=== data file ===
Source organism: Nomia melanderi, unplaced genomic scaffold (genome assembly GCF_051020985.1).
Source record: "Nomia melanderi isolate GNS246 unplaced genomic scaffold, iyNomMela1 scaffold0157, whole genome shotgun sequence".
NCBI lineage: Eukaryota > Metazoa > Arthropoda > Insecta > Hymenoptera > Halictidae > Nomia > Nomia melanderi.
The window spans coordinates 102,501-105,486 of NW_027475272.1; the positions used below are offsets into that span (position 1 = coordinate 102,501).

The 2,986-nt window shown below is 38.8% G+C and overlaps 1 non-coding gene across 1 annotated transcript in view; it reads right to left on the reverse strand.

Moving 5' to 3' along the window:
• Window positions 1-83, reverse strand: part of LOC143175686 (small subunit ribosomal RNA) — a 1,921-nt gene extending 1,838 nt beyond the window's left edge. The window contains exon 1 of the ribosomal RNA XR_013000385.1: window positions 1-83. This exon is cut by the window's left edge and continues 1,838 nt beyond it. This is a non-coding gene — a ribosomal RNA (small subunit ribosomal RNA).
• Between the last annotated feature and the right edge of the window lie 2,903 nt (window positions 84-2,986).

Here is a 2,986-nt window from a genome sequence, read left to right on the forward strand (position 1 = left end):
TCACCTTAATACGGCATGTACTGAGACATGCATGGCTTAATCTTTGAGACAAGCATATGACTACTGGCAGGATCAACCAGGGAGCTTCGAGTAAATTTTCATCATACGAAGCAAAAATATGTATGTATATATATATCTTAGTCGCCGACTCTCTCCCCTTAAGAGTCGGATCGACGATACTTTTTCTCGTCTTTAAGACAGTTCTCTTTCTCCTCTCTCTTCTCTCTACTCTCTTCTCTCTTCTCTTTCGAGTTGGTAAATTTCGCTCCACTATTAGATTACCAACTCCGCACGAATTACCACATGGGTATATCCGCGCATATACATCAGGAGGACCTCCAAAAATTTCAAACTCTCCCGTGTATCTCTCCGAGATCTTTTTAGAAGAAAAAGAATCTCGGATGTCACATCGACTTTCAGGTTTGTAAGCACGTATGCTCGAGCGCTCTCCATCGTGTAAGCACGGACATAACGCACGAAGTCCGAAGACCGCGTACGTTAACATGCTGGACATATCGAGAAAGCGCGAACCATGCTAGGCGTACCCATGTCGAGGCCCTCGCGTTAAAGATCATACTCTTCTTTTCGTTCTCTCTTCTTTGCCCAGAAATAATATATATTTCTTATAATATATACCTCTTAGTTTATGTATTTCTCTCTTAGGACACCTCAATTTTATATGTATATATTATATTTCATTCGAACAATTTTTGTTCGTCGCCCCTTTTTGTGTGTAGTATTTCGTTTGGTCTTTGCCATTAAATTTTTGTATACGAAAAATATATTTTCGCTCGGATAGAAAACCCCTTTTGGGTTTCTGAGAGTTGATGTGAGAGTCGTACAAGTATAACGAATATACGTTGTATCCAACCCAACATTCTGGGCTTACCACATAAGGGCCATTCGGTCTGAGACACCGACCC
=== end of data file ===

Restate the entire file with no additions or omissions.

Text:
Source organism: Nomia melanderi, unplaced genomic scaffold (genome assembly GCF_051020985.1).
Source record: "Nomia melanderi isolate GNS246 unplaced genomic scaffold, iyNomMela1 scaffold0157, whole genome shotgun sequence".
NCBI lineage: Eukaryota > Metazoa > Arthropoda > Insecta > Hymenoptera > Halictidae > Nomia > Nomia melanderi.
The window spans coordinates 102,501-105,486 of NW_027475272.1; the positions used below are offsets into that span (position 1 = coordinate 102,501).

The 2,986-nt window shown below is 38.8% G+C and overlaps 1 non-coding gene across 1 annotated transcript in view; it reads right to left on the reverse strand.

Moving 5' to 3' along the window:
• Window positions 1-83, reverse strand: part of LOC143175686 (small subunit ribosomal RNA) — a 1,921-nt gene extending 1,838 nt beyond the window's left edge. The window contains exon 1 of the ribosomal RNA XR_013000385.1: window positions 1-83. This exon is cut by the window's left edge and continues 1,838 nt beyond it. This is a non-coding gene — a ribosomal RNA (small subunit ribosomal RNA).
• Between the last annotated feature and the right edge of the window lie 2,903 nt (window positions 84-2,986).

Here is a 2,986-nt window from a genome sequence, read left to right on the forward strand (position 1 = left end):
TCACCTTAATACGGCATGTACTGAGACATGCATGGCTTAATCTTTGAGACAAGCATATGACTACTGGCAGGATCAACCAGGGAGCTTCGAGTAAATTTTCATCATACGAAGCAAAAATATGTATGTATATATATATCTTAGTCGCCGACTCTCTCCCCTTAAGAGTCGGATCGACGATACTTTTTCTCGTCTTTAAGACAGTTCTCTTTCTCCTCTCTCTTCTCTCTACTCTCTTCTCTCTTCTCTTTCGAGTTGGTAAATTTCGCTCCACTATTAGATTACCAACTCCGCACGAATTACCACATGGGTATATCCGCGCATATACATCAGGAGGACCTCCAAAAATTTCAAACTCTCCCGTGTATCTCTCCGAGATCTTTTTAGAAGAAAAAGAATCTCGGATGTCACATCGACTTTCAGGTTTGTAAGCACGTATGCTCGAGCGCTCTCCATCGTGTAAGCACGGACATAACGCACGAAGTCCGAAGACCGCGTACGTTAACATGCTGGACATATCGAGAAAGCGCGAACCATGCTAGGCGTACCCATGTCGAGGCCCTCGCGTTAAAGATCATACTCTTCTTTTCGTTCTCTCTTCTTTGCCCAGAAATAATATATATTTCTTATAATATATACCTCTTAGTTTATGTATTTCTCTCTTAGGACACCTCAATTTTATATGTATATATTATATTTCATTCGAACAATTTTTGTTCGTCGCCCCTTTTTGTGTGTAGTATTTCGTTTGGTCTTTGCCATTAAATTTTTGTATACGAAAAATATATTTTCGCTCGGATAGAAAACCCCTTTTGGGTTTCTGAGAGTTGATGTGAGAGTCGTACAAGTATAACGAATATACGTTGTATCCAACCCAACATTCTGGGCTTACCACATAAGGGCCATTCGGTCTGAGACACCGACCC